Texas Pavilions - Press Releases



One man's love for his State, and that State's confidence in

him, is the prime reason that Texas will be represented at the

New York World's Fair.

It sounds incredible that this nation's most boastful State was

not going to be represented in the largest exposition ever

gathered together to show global progress. But it's a fact that

only 14 of our 50 States have individual pavilions and that 6

States have combined for a New England pavilion.

Angus Wynne, Jr. one of Texas' largest real estate developers

and President of the Great Southwest Corporation, was

stunned when he learned that State funds were not available to

construct a Texas exhibit.

Wynne, who had already contracted for 82,000 square feet in

the Lake Amusement Area for the construction of a $4,00,000

theatre, The Music Hall, to house a spectacular salute to

Broadway and its songs called "To Broadway With Love,"

offered to expand the area and personally underwrite the

construction of the Texas Pavilions.

When Governor John Connally accepted the offer, appointed

Wynne to head the Texas exhibit, which, though officially

representing the state, would be carried out under Wynne's



personal sponsorship as a private enterprise, a political storm

broke. Connally, confronted by criticism, scotched all the

scoofers with, "I hope the people of Texas understand that my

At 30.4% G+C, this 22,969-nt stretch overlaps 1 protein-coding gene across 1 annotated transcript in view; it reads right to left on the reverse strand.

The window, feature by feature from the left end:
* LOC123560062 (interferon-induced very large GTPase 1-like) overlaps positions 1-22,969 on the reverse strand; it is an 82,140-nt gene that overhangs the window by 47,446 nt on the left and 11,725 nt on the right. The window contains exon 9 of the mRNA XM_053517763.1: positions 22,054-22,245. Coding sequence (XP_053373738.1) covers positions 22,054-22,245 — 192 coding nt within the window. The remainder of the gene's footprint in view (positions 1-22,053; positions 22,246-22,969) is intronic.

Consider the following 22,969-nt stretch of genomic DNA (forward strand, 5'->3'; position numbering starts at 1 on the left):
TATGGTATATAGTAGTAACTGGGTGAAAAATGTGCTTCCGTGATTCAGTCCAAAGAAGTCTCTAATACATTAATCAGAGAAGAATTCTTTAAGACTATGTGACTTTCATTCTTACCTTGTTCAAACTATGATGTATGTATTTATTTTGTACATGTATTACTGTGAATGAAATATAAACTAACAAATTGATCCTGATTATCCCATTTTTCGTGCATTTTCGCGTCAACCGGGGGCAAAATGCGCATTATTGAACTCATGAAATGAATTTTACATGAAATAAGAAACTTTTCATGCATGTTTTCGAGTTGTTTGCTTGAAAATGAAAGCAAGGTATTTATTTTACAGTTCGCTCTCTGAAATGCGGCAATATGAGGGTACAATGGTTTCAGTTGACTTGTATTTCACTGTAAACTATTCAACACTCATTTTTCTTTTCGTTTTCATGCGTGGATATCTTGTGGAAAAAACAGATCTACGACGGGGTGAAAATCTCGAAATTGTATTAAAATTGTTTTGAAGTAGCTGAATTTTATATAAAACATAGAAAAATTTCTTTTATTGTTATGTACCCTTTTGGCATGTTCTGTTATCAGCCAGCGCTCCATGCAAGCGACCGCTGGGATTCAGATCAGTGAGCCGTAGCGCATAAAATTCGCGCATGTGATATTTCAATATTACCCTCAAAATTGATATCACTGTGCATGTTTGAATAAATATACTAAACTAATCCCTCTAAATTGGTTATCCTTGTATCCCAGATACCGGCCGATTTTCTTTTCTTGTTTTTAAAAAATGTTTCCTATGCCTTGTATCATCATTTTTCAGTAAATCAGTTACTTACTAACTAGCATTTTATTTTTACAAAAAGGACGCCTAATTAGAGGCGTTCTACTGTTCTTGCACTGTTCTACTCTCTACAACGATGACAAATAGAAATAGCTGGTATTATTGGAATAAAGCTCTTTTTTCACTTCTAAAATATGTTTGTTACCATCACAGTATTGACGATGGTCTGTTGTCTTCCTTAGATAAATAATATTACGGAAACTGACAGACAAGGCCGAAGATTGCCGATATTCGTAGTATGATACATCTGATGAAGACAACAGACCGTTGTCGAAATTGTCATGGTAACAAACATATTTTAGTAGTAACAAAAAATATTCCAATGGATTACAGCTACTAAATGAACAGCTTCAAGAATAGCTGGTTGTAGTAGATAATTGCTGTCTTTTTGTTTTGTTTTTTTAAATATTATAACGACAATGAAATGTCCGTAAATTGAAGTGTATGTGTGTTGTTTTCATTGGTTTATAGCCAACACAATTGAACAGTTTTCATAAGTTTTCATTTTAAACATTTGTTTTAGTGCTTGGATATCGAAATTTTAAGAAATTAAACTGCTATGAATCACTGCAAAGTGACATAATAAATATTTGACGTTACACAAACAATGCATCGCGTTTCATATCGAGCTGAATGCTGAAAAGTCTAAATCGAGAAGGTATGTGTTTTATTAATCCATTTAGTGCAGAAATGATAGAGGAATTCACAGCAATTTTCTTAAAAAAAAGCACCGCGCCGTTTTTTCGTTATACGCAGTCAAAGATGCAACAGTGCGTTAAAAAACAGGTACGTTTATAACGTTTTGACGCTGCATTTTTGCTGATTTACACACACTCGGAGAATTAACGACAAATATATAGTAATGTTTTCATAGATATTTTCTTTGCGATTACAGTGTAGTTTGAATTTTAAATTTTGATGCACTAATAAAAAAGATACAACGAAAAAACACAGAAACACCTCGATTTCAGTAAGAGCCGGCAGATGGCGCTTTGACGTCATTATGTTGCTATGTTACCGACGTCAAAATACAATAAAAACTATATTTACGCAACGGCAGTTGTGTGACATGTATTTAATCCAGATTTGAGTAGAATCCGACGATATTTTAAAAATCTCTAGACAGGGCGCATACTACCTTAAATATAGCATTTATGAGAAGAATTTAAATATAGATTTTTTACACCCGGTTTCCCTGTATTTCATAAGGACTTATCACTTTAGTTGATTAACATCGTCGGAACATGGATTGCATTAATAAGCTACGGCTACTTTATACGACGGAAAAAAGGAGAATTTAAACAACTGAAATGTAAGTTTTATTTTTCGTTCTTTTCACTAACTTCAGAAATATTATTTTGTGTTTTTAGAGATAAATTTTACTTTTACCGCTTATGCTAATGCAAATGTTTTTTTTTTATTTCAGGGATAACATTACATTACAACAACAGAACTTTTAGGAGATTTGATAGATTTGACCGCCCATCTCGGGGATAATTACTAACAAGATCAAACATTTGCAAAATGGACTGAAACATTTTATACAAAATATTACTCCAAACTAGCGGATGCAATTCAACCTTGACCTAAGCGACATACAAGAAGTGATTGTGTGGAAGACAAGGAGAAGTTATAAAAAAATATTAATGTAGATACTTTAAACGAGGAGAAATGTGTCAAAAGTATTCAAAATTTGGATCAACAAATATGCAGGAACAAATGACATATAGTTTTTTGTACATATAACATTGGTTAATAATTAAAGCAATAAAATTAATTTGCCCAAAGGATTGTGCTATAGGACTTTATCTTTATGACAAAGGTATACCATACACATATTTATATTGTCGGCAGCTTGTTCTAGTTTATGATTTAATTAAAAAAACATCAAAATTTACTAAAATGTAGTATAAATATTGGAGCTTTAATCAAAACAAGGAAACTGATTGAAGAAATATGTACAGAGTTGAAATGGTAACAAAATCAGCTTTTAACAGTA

purpose is motivated only by a desire to see Texas represented

in the manner in which it should be at a World's Fair. I think

from his (Wynne's) experience at the Six Flags operation (one

of the largest and most successful amusement areas in the

World between Dallas and Fort Worth) and in light of what I

know of his planned operations at the Music Hall, that he has

the judgement and the people to handle the monumental task."

To date Wynne has proven the Governor right. The Texas

Pavilions will be covered, air-conditioned and heated, with

fountains and facilities depicting modern Texas with its

industrial aspects as well as tourist attractions. The exhibit will

show the contrasting elements that give Texas its fascinating

qualities, from the simple beauty of a longhorn steer to the

modern, mechanized complexity of a National Aeronautical

and Space Administration Exhibit.

Wynne claims his interest in presenting Texas as an industrial

state is a self-enlightened one, since the primary operation of

the Great Southwest Corporation is the industrial development

of 5,800 acres, formerly ranch and farm sites, now housing 70

corporations with more than 2,300,000 square feet of building

space. Included in this district are United States Steel,